There will be a member’s area behind a paywall which will link to the F1app. The prices are interesting, as in the UK an annual membership fee of £19.99 is on offer – much reduced form the cost of the F1app in 2014.

At present the price for subscription in the USA is listed as $12.99 a month or $129.99 for the year.

To entice new members FOM states: “Enhance the way you experience Formula 1 racing. Discover a level of detail you won’t find anywhere else – complete with in-depth insights, exclusive content, up-to-the-minute race data, and more.”

That said, no live video is planned however content will include, “industry-leading editorial content featuring video supplements and historical footage from the archives.”

Only time will tell whether this becomes the money spinner FOM hopes, but once again this will all be revenue direct to the commercial rights owners and of little help to the race promoters.

9 responses to “Santander withdraw from #F1 race sponsorship

  1. I would love to be surprised, but from past experience there has been nothing which could convince me of the new plan’s success.

  2. How about doing a Kickstarter campaign to fund thejudge13 to sponsor the British grand prix? If we can haggle the price down to, say £2-3M, and raffle-off the tickets between the subscribers to the site (should boost the visitor numbers!), fun day out to be had by all!
    Imagine…”Welcome to thejudge13 British Grand Prix” : )

  3. Wow! I appreciate this article.

    Anyone else surprised or disturbed by this following quote? “… a source involved in Santander promotional activity… in 2014… were unable to find enough willing individuals amongst their ‘corporate partners’ to initially accept tickets to attend the British Grand Prix.”

    Perhaps that highlights the essence of F1 today… you can’t even give away tickets to attend a race!

    Is it that FOM’s direction is to market F1 to the 1%ers, but that demographic are not very interested in F1? #RoadToFailure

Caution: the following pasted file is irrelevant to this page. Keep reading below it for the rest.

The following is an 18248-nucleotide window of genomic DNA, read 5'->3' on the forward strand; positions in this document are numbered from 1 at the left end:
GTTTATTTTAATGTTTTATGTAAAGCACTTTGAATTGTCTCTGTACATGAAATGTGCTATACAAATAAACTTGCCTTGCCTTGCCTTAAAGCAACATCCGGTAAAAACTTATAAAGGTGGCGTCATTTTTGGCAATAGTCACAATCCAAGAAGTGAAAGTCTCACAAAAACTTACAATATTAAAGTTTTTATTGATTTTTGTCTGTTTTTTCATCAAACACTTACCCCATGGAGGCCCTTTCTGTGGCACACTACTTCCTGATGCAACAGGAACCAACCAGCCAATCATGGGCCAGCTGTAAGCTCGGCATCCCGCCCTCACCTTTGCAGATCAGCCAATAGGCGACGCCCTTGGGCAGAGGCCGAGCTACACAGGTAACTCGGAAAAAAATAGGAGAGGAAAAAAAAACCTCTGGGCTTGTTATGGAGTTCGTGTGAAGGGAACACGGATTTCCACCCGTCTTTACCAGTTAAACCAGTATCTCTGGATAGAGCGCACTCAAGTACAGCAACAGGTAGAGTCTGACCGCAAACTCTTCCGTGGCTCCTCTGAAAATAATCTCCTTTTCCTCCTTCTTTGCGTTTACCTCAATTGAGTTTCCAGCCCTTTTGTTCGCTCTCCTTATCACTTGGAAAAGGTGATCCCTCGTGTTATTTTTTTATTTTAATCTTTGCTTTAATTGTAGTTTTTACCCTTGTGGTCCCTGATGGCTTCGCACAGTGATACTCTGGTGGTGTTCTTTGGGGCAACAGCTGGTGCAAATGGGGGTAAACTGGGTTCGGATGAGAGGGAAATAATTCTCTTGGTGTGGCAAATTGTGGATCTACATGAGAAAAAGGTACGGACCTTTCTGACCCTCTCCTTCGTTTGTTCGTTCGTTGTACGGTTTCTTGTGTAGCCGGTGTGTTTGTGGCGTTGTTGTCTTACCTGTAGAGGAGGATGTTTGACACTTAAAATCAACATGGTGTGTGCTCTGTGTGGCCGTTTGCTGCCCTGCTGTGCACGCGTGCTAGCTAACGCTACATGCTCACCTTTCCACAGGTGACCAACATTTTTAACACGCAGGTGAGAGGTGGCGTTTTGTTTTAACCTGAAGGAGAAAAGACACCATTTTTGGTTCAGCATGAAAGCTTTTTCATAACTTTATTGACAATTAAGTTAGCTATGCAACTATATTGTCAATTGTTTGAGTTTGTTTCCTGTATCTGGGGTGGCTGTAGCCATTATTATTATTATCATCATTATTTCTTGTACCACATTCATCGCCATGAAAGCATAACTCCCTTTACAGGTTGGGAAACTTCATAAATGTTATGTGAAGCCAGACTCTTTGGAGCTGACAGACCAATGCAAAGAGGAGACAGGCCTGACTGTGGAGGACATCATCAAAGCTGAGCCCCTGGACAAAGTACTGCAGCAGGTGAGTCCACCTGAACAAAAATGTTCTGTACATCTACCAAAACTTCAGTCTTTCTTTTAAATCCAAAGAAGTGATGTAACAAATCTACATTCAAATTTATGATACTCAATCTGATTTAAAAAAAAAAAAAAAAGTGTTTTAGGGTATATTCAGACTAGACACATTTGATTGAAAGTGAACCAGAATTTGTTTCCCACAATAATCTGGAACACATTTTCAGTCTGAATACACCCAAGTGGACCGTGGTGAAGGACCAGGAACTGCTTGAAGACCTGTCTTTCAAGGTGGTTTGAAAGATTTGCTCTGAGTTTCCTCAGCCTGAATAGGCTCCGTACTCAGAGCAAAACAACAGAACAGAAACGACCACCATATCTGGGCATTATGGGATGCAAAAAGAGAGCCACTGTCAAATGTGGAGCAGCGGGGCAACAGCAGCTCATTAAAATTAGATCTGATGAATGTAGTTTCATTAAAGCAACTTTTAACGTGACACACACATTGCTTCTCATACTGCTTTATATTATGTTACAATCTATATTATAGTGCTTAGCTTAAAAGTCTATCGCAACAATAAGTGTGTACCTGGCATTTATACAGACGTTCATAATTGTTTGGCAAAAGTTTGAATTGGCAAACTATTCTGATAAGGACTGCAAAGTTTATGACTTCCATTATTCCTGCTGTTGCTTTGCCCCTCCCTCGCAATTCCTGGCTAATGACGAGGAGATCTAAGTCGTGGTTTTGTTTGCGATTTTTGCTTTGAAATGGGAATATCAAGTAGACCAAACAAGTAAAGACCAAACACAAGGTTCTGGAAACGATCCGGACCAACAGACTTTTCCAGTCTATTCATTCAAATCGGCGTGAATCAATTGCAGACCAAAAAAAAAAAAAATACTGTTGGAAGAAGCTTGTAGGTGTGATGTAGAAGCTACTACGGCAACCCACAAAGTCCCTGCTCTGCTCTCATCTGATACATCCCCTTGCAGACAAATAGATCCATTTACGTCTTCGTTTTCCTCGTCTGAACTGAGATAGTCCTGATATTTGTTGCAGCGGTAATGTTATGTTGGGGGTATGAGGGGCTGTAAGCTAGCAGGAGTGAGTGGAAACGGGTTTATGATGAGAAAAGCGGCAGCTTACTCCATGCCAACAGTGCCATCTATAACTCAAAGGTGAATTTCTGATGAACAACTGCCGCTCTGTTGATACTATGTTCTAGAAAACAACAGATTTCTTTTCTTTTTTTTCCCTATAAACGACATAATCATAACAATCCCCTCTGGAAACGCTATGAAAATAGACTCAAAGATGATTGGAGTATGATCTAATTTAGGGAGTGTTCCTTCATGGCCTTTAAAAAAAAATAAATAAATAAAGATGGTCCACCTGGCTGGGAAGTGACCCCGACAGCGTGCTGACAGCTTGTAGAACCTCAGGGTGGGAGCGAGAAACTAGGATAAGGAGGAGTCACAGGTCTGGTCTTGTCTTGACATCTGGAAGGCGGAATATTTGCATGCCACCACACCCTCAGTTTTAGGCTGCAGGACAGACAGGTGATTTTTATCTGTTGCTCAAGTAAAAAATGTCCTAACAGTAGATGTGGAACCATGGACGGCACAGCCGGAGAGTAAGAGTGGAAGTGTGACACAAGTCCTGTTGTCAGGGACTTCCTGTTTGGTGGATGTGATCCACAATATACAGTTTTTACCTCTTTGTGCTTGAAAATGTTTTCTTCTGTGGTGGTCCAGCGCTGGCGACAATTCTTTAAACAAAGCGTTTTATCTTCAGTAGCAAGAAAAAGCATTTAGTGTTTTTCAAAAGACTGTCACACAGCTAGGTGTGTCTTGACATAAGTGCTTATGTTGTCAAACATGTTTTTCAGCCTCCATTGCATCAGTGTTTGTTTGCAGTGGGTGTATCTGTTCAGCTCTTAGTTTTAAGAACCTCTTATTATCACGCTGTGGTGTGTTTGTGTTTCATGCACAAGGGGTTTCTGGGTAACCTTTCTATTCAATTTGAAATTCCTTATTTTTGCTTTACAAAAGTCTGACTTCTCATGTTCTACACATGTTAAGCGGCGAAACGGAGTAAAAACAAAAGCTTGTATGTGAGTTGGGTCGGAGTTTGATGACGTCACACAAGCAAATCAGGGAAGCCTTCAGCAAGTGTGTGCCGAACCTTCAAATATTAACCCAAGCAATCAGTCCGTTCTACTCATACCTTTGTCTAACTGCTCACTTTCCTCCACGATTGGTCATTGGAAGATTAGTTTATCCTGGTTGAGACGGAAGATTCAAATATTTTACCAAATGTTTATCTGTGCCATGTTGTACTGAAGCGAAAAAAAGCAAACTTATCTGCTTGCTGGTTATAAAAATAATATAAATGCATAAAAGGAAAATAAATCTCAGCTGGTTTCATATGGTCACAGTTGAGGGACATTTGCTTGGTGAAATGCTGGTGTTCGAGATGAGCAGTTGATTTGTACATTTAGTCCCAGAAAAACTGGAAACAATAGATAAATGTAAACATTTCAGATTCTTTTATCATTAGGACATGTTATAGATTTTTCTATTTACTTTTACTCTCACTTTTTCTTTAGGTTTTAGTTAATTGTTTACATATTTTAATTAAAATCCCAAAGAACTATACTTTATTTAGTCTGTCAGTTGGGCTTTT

• As with many other things people cite as “Problems With F1”, not being able to shift an allocation of tickets to corporate partners isn’t anything new – it was a massive topic before the London 2012 Olympic Games, it happened at the World Cup too, and so on. It isn’t indicative of anything to do with F1 itself, unless you’re trying to imply that football’s also not as popular because they didn’t fill up all the corporate boxes at the World Cup games?

      It’s not too surprising that that model of ticket distribution within corporate allocations doesn’t work – you’ve usually got a particular demographic, and not all of them are going to be interested enough in a particular event/sport to want to have to put their life on hold for a weekend to go and attend it to “see what it’s like”. However, it’s a pretty handy tax write-off for the companies involved and it can lead to happier clients so although it doesn’t mean full attendances at races, it can still be a useful tool for bigger companies.

      Regarding Santander, Ana Botin was appointed as Chair of the Santander Group, and decided to “revamp” their business strategies compared to her (now deceased) father who ran the show before. Consequently it could just be that the quickest way to post up improved profits is to reduce losses/outgoings, aka not paying as much money out for sponsorship of events or marketing…

      • @UpsideDown – Very much appreciate that perspective… Interesting that these situations happens across all major sports.

        Sports marketing is a challenging business.

        Like many in the banking sector, Santander’s current business challenges are well documented.

  4. what a bunch of morons. the more time passes the more I’m convinced they are trying to devalue the investment and at the same time give a taste of the “possibilities”